As early as 1975, State Senator Sam Vadalabene introduced legislation that would have established a separate board of trustees for Edwardsville.  While the measure passed both houses, ultimately the Illinois Senate overrode Gov. Dan Walker’s veto of the Vadalabene bill, but the House of Representatives declined to do so.  

News coverage these last few days has also reported on more recent attempts in 2003, 2005, and 2013 to accomplish a similar outcome.  The 2013 bill, also filed by Rep. Hoffman, similarly changed the affiliation of the SIU School of Medicine (SOM) to SIUE—expanding Edwardsville’s  focus on the health sciences by joining the Schools of Dental Medicine, Pharmacy, and Nursing which are already affiliated with that campus—though the physical location of the SOM would remain in Springfield. 

With the filing of amendments to House Bills 1292-1294 (which mirrors the language in House Bills 5859-5861), these proposals are now on track in the legislative calendar to receive a hearing before the House Higher Education Committee, where they have been assigned, and to meet the April 27 House Deadline for passing bills from that chamber.

By definition, as an entity of the state under the Southern Illinois University Management Act, the ultimate decision about system dissolution will and must be a legislative one.  Admitting the different missions of SIUC and SIUE, the Carbondale and Edwardsville campuses are, by any measure of organizational scope and strength, equal partners in the SIU System.  There are tangible benefits for the two institutions which derive from being part of a larger public higher education system (about which more will be said below), but in the end, the legislative calculus—and that of the citizens those legislators represent—will rest on whether or not those benefits are of a greater value and import than the perceived gains that may come by each university being independent of the system…and each other.

The SIU System Board of Trustees has not yet taken any official position on the three bills at this time.  The Board is not set to meet again in regular session until July 12—after the scheduled end of this legislative session—but it is possible Trustees could convene a special meeting for that purpose.  Any such meeting held would be a public meeting and subject to applicable requirements of the Illinois Open Meetings Act.  Until directed otherwise by the governing body of Southern Illinois University, the position that the SIU President’s Office will take on these and any other proposals that could still emerge is “neutral”—restricted to providing data, background information, and technical expertise which may be requested by elected officials or their staffs.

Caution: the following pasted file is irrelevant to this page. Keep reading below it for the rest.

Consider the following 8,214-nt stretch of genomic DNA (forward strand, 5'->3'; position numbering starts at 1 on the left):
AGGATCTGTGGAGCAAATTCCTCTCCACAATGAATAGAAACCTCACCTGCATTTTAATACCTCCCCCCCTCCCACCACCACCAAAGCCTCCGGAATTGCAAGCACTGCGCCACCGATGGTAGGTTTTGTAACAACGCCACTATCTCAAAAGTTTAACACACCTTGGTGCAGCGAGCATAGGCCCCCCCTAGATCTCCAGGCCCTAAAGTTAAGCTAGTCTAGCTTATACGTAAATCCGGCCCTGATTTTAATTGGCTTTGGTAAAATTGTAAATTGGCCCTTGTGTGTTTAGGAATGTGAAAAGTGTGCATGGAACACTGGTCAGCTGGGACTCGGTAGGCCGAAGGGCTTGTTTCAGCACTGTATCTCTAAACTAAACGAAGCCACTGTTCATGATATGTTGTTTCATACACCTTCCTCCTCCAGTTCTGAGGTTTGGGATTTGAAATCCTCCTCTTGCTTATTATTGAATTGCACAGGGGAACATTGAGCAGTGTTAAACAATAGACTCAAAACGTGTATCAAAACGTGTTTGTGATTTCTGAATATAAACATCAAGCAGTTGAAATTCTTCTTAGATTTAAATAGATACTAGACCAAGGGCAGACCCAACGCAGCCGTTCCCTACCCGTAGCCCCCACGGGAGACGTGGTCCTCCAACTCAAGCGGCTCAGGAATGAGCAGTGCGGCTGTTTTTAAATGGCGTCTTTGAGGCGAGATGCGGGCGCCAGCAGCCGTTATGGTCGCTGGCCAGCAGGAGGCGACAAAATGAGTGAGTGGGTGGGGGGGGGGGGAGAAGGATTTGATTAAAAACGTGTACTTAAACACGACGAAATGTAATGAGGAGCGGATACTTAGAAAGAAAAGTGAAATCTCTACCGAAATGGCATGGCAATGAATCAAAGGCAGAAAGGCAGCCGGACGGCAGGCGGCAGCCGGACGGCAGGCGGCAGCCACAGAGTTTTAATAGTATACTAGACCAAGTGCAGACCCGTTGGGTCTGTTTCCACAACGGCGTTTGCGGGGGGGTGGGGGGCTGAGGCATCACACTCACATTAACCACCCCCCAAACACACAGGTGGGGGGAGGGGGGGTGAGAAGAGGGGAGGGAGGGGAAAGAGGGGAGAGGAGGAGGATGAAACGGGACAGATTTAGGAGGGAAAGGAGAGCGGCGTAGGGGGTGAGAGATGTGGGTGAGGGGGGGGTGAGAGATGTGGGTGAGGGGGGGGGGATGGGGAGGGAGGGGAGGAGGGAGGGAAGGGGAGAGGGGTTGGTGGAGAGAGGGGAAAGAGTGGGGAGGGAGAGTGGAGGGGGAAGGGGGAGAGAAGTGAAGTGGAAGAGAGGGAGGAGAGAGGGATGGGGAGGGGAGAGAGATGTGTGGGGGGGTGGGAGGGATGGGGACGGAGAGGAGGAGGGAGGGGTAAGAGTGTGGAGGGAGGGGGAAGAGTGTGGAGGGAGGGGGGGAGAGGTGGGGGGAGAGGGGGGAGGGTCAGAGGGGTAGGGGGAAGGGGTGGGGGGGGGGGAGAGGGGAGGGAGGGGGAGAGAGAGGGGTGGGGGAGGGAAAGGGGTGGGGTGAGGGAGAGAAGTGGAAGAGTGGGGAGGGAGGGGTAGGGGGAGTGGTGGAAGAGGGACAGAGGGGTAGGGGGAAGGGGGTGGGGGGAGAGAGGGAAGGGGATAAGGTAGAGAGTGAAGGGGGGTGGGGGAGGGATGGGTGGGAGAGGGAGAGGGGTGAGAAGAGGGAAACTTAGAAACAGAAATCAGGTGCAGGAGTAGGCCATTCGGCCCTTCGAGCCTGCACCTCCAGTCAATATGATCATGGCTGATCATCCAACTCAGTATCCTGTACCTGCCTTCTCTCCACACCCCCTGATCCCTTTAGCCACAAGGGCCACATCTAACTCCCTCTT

Without a doubt, there are benefits that attach to being part of a system—SIU is one of about 45 public higher education systems in the nation.  It has been pointed out during debate over the previous bills to split SIU that our multi-campus system can earn better bond ratings as compared to some single-campus institutions in Illinois, due to our combined fiscal strength.  This in turn holds down interest and insurance costs on bonds.  Too, all campus funds are comingled for investment purposes to obtain the highest rate-of-return; likewise, SIU’s risk pools are comingled for purposes of insurance savings and reduced liability.

Possibly the most challenging aspect of a dissolution would be breaking out the bond debt by campus which could entail not insignificant legal and financial consulting expenses, albeit on a one-time basis.               

Finally, it’s been noted over the years that our combined political leverage is stronger as a system—representing the common interests of 66 counties of central and southern Illinois, including the Metro East area—than it would be for the Edwardsville and Carbondale campuses individually.  Nonetheless, the natural evolution of those regional interests also creates a demand for change over time, contributing to the rationale for a careful review of the legislation in front of us.        

Dissolving the SIU System would be far from easy, but it is not an impossible task.  The system is already one of the most decentralized nationally, providing shared services in the areas of Legal, Internal Audit and Ethics, Technology Transfer and Export Control, Treasury Services, Governmental Affairs, and Risk Management.  Those functions—and the people undertaking them—would need to be reassigned and absorbed by the stand-alone campuses; fortunately, system personnel working in most of these functional areas already have work locations across the various SIU sites now, preventing major disruption in most of the impacted employees’ lives.  Another positive in the eyes of many is that salary savings would be generated as there would no longer be system administrative leadership and their related staff to pay for.  Rather, it is anticipated that the respective chancellors currently in place would become the interim presidents of their campuses, until newly appointed boards for SIUC and SIUE could make a decision about permanent institutional leadership.    

The SIU Board of Trustees, as part of a major revision of the system’s strategic plan about two years ago, adopted a goal to study and incrementally expand system-wide shared services across a variety of “back office” and other non-academic service functions (e.g., Purchasing, Human Resources, IT).  Those business centralization efforts may be paused temporarily in the event HB5861 garners sufficient support to move forward this legislative session.  Additionally, an effective date of this legislation no earlier than July 1, 2019 (as opposed to the current July 1, 2018) would minimally be necessary to guarantee a smooth governance transition to the new boards as well as to ensure a careful unwinding of the combined operations to the campuses.